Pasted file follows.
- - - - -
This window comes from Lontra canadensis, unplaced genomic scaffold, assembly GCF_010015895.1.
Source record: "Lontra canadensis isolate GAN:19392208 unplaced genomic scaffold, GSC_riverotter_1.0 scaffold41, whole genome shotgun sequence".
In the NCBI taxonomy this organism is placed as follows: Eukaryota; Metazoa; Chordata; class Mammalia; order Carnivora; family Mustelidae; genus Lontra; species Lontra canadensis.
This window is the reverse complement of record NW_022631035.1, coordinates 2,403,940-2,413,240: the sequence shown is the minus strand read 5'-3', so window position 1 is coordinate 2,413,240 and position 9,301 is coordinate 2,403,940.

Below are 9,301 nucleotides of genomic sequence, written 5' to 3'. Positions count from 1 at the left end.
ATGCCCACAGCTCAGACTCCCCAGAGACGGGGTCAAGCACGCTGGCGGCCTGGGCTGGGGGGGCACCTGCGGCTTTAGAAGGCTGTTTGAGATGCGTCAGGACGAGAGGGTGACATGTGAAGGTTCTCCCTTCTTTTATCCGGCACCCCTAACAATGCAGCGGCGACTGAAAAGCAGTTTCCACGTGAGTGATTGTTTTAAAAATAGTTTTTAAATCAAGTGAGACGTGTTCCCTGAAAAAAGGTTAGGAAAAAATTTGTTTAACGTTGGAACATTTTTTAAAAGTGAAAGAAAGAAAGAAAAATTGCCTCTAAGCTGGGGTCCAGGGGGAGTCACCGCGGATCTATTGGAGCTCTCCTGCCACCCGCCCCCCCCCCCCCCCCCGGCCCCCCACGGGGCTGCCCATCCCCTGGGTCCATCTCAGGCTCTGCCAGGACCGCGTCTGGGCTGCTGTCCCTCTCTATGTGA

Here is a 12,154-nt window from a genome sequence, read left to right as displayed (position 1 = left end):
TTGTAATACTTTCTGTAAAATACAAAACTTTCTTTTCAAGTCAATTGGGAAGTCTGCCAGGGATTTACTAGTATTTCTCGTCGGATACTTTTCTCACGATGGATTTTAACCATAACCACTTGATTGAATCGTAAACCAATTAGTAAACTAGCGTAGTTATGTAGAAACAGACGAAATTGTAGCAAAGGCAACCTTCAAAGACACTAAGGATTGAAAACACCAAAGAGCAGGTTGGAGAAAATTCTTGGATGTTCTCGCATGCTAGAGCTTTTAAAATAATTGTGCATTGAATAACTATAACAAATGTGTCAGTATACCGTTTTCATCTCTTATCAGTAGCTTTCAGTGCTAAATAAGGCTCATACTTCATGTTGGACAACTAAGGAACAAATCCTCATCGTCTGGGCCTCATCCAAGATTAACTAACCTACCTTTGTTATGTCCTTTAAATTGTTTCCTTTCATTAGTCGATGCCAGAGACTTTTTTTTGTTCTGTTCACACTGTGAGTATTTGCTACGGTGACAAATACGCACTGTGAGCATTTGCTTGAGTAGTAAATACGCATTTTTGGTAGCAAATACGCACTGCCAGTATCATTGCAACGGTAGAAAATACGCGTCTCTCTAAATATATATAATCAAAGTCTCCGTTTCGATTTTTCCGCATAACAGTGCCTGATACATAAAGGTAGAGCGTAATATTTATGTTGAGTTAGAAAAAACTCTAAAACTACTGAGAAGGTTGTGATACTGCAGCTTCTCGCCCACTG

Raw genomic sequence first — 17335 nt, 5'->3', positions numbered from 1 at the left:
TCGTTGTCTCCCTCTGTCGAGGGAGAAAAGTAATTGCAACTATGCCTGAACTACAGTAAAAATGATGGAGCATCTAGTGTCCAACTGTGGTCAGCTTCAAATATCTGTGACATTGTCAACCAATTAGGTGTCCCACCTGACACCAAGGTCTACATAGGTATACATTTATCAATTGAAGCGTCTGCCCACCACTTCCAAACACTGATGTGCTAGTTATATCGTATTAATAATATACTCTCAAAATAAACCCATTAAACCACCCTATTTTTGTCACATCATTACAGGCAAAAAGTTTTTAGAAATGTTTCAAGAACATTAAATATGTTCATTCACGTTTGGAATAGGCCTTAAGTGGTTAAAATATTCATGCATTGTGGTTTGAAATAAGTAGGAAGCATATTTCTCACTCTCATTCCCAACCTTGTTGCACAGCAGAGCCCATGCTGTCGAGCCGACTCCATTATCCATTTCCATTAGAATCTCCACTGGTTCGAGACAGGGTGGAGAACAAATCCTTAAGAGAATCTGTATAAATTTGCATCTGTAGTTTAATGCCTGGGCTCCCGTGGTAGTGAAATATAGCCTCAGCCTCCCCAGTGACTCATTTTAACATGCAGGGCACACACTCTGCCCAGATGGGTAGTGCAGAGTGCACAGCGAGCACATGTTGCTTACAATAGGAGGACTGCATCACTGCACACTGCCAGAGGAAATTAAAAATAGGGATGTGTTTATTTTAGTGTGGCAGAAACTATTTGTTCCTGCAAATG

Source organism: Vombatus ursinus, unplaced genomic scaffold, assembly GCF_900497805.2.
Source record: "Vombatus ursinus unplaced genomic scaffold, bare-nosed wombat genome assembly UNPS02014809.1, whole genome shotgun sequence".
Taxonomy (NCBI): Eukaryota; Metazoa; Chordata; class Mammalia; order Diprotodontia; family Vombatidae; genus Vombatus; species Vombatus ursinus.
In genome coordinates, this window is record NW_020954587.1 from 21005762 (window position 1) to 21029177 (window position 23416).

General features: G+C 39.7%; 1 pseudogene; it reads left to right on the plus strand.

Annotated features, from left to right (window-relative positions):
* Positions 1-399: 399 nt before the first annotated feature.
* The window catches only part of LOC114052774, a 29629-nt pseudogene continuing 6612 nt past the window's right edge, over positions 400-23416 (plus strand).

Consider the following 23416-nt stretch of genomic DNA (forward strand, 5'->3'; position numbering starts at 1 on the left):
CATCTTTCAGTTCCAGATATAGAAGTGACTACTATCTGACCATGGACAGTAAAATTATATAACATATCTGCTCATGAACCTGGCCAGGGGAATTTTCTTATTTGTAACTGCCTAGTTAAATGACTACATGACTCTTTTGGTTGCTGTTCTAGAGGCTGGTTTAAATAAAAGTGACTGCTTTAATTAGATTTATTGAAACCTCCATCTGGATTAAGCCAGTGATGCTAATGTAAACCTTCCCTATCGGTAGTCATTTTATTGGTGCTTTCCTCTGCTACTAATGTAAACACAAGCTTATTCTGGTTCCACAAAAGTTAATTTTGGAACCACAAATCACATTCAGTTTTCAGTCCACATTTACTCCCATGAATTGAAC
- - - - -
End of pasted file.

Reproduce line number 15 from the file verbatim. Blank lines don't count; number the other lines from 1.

General features: G+C 39.7%; 1 pseudogene; it reads left to right on the plus strand.